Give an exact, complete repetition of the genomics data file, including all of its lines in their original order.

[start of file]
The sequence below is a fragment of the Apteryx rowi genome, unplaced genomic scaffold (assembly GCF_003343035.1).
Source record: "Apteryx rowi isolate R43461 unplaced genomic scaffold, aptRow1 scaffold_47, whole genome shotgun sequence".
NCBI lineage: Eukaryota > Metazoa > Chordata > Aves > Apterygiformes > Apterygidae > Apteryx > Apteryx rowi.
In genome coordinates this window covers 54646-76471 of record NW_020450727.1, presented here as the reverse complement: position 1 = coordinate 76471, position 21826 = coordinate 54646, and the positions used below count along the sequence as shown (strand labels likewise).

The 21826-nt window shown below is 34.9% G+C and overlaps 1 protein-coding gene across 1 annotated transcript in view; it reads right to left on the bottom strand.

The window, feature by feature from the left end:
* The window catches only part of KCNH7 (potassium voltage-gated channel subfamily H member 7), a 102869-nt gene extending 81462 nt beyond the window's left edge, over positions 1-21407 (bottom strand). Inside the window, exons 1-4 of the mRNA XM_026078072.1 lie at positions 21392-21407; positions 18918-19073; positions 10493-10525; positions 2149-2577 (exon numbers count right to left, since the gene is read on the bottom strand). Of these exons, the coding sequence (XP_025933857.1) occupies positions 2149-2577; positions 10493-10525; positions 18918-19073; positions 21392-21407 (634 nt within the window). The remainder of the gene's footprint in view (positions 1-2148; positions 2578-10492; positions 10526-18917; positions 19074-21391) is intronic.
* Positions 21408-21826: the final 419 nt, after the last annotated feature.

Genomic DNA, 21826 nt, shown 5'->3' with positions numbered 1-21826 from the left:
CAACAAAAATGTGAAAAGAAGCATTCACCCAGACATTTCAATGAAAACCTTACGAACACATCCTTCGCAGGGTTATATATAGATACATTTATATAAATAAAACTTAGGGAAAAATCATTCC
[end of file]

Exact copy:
The sequence below is a fragment of the Apteryx rowi genome, unplaced genomic scaffold (assembly GCF_003343035.1).
Source record: "Apteryx rowi isolate R43461 unplaced genomic scaffold, aptRow1 scaffold_47, whole genome shotgun sequence".
NCBI lineage: Eukaryota > Metazoa > Chordata > Aves > Apterygiformes > Apterygidae > Apteryx > Apteryx rowi.
In genome coordinates this window covers 54646-76471 of record NW_020450727.1, presented here as the reverse complement: position 1 = coordinate 76471, position 21826 = coordinate 54646, and the positions used below count along the sequence as shown (strand labels likewise).

The 21826-nt window shown below is 34.9% G+C and overlaps 1 protein-coding gene across 1 annotated transcript in view; it reads right to left on the bottom strand.

The window, feature by feature from the left end:
* The window catches only part of KCNH7 (potassium voltage-gated channel subfamily H member 7), a 102869-nt gene extending 81462 nt beyond the window's left edge, over positions 1-21407 (bottom strand). Inside the window, exons 1-4 of the mRNA XM_026078072.1 lie at positions 21392-21407; positions 18918-19073; positions 10493-10525; positions 2149-2577 (exon numbers count right to left, since the gene is read on the bottom strand). Of these exons, the coding sequence (XP_025933857.1) occupies positions 2149-2577; positions 10493-10525; positions 18918-19073; positions 21392-21407 (634 nt within the window). The remainder of the gene's footprint in view (positions 1-2148; positions 2578-10492; positions 10526-18917; positions 19074-21391) is intronic.
* Positions 21408-21826: the final 419 nt, after the last annotated feature.

Genomic DNA, 21826 nt, shown 5'->3' with positions numbered 1-21826 from the left:
CAACAAAAATGTGAAAAGAAGCATTCACCCAGACATTTCAATGAAAACCTTACGAACACATCCTTCGCAGGGTTATATATAGATACATTTATATAAATAAAACTTAGGGAAAAATCATTCC